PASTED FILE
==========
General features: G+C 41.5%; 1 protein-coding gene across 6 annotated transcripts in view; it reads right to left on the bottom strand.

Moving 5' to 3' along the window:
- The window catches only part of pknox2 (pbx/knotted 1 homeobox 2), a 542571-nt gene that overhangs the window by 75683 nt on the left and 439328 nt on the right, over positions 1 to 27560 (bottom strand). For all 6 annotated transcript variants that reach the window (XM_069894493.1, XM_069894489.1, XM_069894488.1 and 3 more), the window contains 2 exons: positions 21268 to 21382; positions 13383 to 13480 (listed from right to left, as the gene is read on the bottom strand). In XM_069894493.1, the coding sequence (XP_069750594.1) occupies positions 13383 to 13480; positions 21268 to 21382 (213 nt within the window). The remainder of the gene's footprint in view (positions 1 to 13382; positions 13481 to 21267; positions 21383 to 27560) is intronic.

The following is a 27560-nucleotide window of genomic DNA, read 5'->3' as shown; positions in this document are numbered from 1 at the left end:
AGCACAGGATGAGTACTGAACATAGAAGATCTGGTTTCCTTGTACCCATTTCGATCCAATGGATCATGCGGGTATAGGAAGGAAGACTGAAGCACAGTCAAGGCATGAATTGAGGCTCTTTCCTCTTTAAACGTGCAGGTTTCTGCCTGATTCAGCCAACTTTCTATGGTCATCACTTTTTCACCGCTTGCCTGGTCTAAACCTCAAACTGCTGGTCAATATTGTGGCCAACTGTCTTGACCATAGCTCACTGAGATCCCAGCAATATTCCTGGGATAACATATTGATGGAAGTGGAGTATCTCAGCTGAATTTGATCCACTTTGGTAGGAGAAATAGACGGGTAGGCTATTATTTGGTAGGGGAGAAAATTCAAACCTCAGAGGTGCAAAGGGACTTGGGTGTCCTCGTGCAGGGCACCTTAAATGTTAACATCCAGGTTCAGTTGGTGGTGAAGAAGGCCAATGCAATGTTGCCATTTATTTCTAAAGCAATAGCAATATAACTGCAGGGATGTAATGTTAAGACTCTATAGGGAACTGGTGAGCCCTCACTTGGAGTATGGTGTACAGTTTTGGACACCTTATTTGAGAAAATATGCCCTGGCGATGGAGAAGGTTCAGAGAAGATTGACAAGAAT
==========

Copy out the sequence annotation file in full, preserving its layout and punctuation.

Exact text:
General features: G+C 41.5%; 1 protein-coding gene across 6 annotated transcripts in view; it reads right to left on the bottom strand.

Moving 5' to 3' along the window:
- The window catches only part of pknox2 (pbx/knotted 1 homeobox 2), a 542571-nt gene that overhangs the window by 75683 nt on the left and 439328 nt on the right, over positions 1 to 27560 (bottom strand). For all 6 annotated transcript variants that reach the window (XM_069894493.1, XM_069894489.1, XM_069894488.1 and 3 more), the window contains 2 exons: positions 21268 to 21382; positions 13383 to 13480 (listed from right to left, as the gene is read on the bottom strand). In XM_069894493.1, the coding sequence (XP_069750594.1) occupies positions 13383 to 13480; positions 21268 to 21382 (213 nt within the window). The remainder of the gene's footprint in view (positions 1 to 13382; positions 13481 to 21267; positions 21383 to 27560) is intronic.

The following is a 27560-nucleotide window of genomic DNA, read 5'->3' as shown; positions in this document are numbered from 1 at the left end:
AGCACAGGATGAGTACTGAACATAGAAGATCTGGTTTCCTTGTACCCATTTCGATCCAATGGATCATGCGGGTATAGGAAGGAAGACTGAAGCACAGTCAAGGCATGAATTGAGGCTCTTTCCTCTTTAAACGTGCAGGTTTCTGCCTGATTCAGCCAACTTTCTATGGTCATCACTTTTTCACCGCTTGCCTGGTCTAAACCTCAAACTGCTGGTCAATATTGTGGCCAACTGTCTTGACCATAGCTCACTGAGATCCCAGCAATATTCCTGGGATAACATATTGATGGAAGTGGAGTATCTCAGCTGAATTTGATCCACTTTGGTAGGAGAAATAGACGGGTAGGCTATTATTTGGTAGGGGAGAAAATTCAAACCTCAGAGGTGCAAAGGGACTTGGGTGTCCTCGTGCAGGGCACCTTAAATGTTAACATCCAGGTTCAGTTGGTGGTGAAGAAGGCCAATGCAATGTTGCCATTTATTTCTAAAGCAATAGCAATATAACTGCAGGGATGTAATGTTAAGACTCTATAGGGAACTGGTGAGCCCTCACTTGGAGTATGGTGTACAGTTTTGGACACCTTATTTGAGAAAATATGCCCTGGCGATGGAGAAGGTTCAGAGAAGATTGACAAGAAT